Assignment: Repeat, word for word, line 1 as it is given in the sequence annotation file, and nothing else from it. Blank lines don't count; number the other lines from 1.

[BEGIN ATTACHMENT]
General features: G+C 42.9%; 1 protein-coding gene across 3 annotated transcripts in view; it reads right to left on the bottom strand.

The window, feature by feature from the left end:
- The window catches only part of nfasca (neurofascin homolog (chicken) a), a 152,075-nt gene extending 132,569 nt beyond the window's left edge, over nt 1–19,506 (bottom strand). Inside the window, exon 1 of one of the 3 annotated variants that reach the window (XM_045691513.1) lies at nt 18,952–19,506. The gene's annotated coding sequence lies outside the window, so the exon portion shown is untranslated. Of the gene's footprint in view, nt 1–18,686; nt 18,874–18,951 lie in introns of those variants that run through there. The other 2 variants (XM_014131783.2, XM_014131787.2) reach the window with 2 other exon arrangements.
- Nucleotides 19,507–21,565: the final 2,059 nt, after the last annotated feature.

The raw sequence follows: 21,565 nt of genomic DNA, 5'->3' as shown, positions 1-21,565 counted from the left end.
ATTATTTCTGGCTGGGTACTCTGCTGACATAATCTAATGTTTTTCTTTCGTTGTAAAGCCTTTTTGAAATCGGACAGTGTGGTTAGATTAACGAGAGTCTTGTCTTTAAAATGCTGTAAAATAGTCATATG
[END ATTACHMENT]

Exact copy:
General features: G+C 42.9%; 1 protein-coding gene across 3 annotated transcripts in view; it reads right to left on the bottom strand.